Andrews's emotions are raw and on the surface in this movie. In later roles he displayed that skillful knack of showing great depth of emotion under a surface of cool reserve, a man already burdened with too much baggage and afraid to acknowledge it. Here he conceals nothing. He is all joyful shout and angry bluster, yet it is not overacting. He is a young man of considerable pride who perhaps represents for Renoir the sunshine contrast to the dark swamp. His hair curling on his neck, his first bashful, then exuberant discovery of love for Anne Baxter, his physical energy in this film give us no foreshadowing of the haunted war vet, the gloomy private eye, the troubled police detective of future years.

Some of the scenes look straight out of a John Ford copybook -- the fiddle playing of “Red River Valley” at the square dance, and of course, the use of so many Ford regulars like Ward Bond, John Carradine and Russell Simpson.

Eugene Pallette is also along as the sheriff, whose otherwise jolly demeanor is a puzzle against the scene where he allows Ward Bond and “Big Boy” Williams to half drown Dana Andrews to force him to confess Walter Brennan’s whereabouts. It’s a bit of backcountry interrogation. Perhaps if he floats he will be declared a witch.

He and Walter Huston have a father-son reunion when Mr. Huston saves him.

Virginia Gilmore plays Mr. Andrews’s best girl, until she dumps him. Then her jealously over his attention to Anne Baxter drives her to accusing him of hiding the fugitive. She is smug, self-centered, manipulative, and dangerous.

The scenes at the dance are touching for the very way these folk observe courtly rules in contrast to their ragged best clothes and the rotting walls of the local meeting hall. I’ve been in swanky places where the manners were far worse.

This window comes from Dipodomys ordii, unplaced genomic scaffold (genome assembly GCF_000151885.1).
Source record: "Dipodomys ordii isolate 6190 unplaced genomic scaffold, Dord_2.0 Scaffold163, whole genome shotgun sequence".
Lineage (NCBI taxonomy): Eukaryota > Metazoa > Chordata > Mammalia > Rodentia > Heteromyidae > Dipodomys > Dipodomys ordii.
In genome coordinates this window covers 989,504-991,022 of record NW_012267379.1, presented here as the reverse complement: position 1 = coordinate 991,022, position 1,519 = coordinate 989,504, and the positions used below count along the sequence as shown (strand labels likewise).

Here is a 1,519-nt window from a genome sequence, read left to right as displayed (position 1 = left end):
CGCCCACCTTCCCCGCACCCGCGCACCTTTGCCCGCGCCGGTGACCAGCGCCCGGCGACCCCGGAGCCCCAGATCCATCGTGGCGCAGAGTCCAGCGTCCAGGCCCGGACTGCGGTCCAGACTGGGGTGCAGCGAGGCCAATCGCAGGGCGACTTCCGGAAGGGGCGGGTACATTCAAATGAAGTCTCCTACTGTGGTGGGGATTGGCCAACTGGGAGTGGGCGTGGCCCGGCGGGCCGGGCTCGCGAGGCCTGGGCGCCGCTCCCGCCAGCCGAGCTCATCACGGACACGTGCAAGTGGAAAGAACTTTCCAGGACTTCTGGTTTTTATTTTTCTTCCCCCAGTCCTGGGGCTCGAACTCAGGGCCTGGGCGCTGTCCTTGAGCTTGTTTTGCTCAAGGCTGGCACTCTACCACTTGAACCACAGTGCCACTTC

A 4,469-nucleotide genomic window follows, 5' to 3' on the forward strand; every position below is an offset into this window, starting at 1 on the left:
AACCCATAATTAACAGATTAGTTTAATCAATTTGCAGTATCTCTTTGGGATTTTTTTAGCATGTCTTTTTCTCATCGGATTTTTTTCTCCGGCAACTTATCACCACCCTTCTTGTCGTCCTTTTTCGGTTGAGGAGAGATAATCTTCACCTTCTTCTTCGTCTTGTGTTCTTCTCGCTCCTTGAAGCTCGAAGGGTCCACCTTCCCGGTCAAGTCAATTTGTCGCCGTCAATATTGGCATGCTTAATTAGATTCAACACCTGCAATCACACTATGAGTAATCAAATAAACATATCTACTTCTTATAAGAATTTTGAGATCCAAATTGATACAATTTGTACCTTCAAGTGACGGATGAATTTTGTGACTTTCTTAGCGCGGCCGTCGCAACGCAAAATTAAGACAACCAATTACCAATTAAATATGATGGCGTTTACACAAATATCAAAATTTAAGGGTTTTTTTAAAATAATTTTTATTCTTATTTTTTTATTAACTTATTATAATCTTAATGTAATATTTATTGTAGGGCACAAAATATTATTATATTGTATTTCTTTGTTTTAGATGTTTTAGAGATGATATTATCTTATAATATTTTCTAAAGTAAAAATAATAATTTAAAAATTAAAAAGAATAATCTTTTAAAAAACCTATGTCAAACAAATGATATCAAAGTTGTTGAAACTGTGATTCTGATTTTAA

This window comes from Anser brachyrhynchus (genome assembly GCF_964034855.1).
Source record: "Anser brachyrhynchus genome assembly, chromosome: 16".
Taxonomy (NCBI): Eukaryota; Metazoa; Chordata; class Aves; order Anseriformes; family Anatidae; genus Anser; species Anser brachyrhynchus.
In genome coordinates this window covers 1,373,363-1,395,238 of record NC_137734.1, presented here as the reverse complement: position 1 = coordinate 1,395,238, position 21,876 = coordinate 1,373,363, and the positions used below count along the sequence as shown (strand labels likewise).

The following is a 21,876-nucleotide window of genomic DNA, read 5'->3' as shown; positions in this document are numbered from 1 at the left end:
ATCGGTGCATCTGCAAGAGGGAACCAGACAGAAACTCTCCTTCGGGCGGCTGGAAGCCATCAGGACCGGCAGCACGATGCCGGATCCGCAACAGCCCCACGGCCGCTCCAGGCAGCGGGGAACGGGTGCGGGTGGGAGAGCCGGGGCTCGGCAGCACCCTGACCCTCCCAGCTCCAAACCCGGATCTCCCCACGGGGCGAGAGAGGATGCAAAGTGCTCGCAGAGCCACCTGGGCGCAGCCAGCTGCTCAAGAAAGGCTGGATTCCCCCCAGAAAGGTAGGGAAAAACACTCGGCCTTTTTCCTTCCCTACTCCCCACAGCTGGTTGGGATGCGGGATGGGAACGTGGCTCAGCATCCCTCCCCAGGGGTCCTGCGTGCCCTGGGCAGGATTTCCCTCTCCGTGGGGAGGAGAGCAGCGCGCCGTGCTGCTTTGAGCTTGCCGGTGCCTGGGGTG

They are proud people. It is pride that divides Dana Andrews from his Pa; pride that divides Walter Huston from his young wife, whom he thinks is seeing a man behind his back; pride which makes Dana shun his ratfink girlfriend; pride which makes him refuse to knuckle under Ward Bond. When his pal and surrogate father figure Walter Brennan accuses him of selling him out, it is his pride that makes Dana Andrews stand on purpose to take a bullet from Ward Bond to prove his innocence. More trial by ordeal.

And then back to gothic. There is a scene where “Big Boy” meets his demise in the swamp, slowly sucked up into a bog hole. It’s quite horrifying, and despite my fascination for bottomless pits in movies (see “Make Haste to Live” - 1954, here), I was amazed that the studio allowed Renoir’s fixed camera gaze on Williams screaming in terror as his disembodied head sinks into the mud. It’s something out of monster movie -- which would have been less terrifying because we do not believe in monsters -- than in a movie that has so far kept rigidly to unblinking reality.

Brennan lets a stunned Ward Bond live, to face the same hell he did as fugitive in the swamp. Their justice is crude, and final.

Another less horrifying, but cinematically striking scene is when John Carradine attempts to seduce Mary Howard, declaring his love for her while both are fairly tattooed with the mottled shadows of leaves that mask their expressions.

It’s an unusual film where character actors tell the tale. There are no stars, really, in this movie though certainly Walter Huston had a big name in film and theatre. The only star was the one yet to be -- Dana Andrews.


Stephen Reginald said...

This is an excellent post and would be great to include in the Dana Andrews blogathon starting this Saturday.

readerman said...

Never heard of this one. It sounds like a real corker. Thanks for bringing it to my attnetion. I'll be on the look-out. I love a good Dana Andrews performance.

Jacqueline T Lynch said...

Welcome, readerman. Thanks for stopping by. I hope you can see this one soon.

Yvette said...

I've never seen this, Jacqueline. But that's not surprising since I am not a big Dana Andrews fan with two exceptions: LAURA and BEST YEARS OF OUR LIVES.

But as usual, I enjoy reading your point of view on films and whatnot. :)

Jacqueline T Lynch said...

Thanks, Yvette. It's the whatnot that always gets 'em. I think.

Classicfilmboy said...

I'm a big Dana Andrews fan but have never seen this one. I'll now have to search for it. Thanks for sharing!

Jacqueline T Lynch said...

Classicfilmboy, this is one of those that seems to be rarely shown on TV. I don't know its DVD status, but it does show up on the Fox Movie Channel every once in while. Good luck.